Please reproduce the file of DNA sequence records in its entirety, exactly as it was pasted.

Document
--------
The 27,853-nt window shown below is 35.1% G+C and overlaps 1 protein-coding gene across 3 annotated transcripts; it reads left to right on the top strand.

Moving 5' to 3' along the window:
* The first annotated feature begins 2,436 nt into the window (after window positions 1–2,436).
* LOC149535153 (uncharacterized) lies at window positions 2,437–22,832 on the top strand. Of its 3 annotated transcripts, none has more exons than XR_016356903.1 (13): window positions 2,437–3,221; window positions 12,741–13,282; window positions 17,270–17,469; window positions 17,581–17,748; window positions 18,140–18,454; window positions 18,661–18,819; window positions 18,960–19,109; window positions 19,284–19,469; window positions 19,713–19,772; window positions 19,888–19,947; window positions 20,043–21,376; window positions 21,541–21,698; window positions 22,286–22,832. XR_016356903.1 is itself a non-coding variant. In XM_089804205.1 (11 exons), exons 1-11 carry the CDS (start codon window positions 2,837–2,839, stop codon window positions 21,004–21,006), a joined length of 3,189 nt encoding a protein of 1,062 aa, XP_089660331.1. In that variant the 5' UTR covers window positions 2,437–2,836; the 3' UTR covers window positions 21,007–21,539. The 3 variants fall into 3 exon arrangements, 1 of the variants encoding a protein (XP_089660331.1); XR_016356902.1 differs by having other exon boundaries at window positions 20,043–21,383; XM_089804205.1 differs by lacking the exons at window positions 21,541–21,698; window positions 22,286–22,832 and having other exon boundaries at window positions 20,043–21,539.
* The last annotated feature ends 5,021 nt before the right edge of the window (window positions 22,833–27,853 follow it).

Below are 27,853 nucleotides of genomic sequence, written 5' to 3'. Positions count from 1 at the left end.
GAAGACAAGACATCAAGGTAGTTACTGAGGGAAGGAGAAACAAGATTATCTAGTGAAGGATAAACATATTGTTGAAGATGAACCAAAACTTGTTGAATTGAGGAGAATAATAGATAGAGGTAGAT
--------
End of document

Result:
The 27,853-nt window shown below is 35.1% G+C and overlaps 1 protein-coding gene across 3 annotated transcripts; it reads left to right on the top strand.

Moving 5' to 3' along the window:
* The first annotated feature begins 2,436 nt into the window (after window positions 1–2,436).
* LOC149535153 (uncharacterized) lies at window positions 2,437–22,832 on the top strand. Of its 3 annotated transcripts, none has more exons than XR_016356903.1 (13): window positions 2,437–3,221; window positions 12,741–13,282; window positions 17,270–17,469; window positions 17,581–17,748; window positions 18,140–18,454; window positions 18,661–18,819; window positions 18,960–19,109; window positions 19,284–19,469; window positions 19,713–19,772; window positions 19,888–19,947; window positions 20,043–21,376; window positions 21,541–21,698; window positions 22,286–22,832. XR_016356903.1 is itself a non-coding variant. In XM_089804205.1 (11 exons), exons 1-11 carry the CDS (start codon window positions 2,837–2,839, stop codon window positions 21,004–21,006), a joined length of 3,189 nt encoding a protein of 1,062 aa, XP_089660331.1. In that variant the 5' UTR covers window positions 2,437–2,836; the 3' UTR covers window positions 21,007–21,539. The 3 variants fall into 3 exon arrangements, 1 of the variants encoding a protein (XP_089660331.1); XR_016356902.1 differs by having other exon boundaries at window positions 20,043–21,383; XM_089804205.1 differs by lacking the exons at window positions 21,541–21,698; window positions 22,286–22,832 and having other exon boundaries at window positions 20,043–21,539.
* The last annotated feature ends 5,021 nt before the right edge of the window (window positions 22,833–27,853 follow it).

Below are 27,853 nucleotides of genomic sequence, written 5' to 3'. Positions count from 1 at the left end.
GAAGACAAGACATCAAGGTAGTTACTGAGGGAAGGAGAAACAAGATTATCTAGTGAAGGATAAACATATTGTTGAAGATGAACCAAAACTTGTTGAATTGAGGAGAATAATAGATAGAGGTAGAT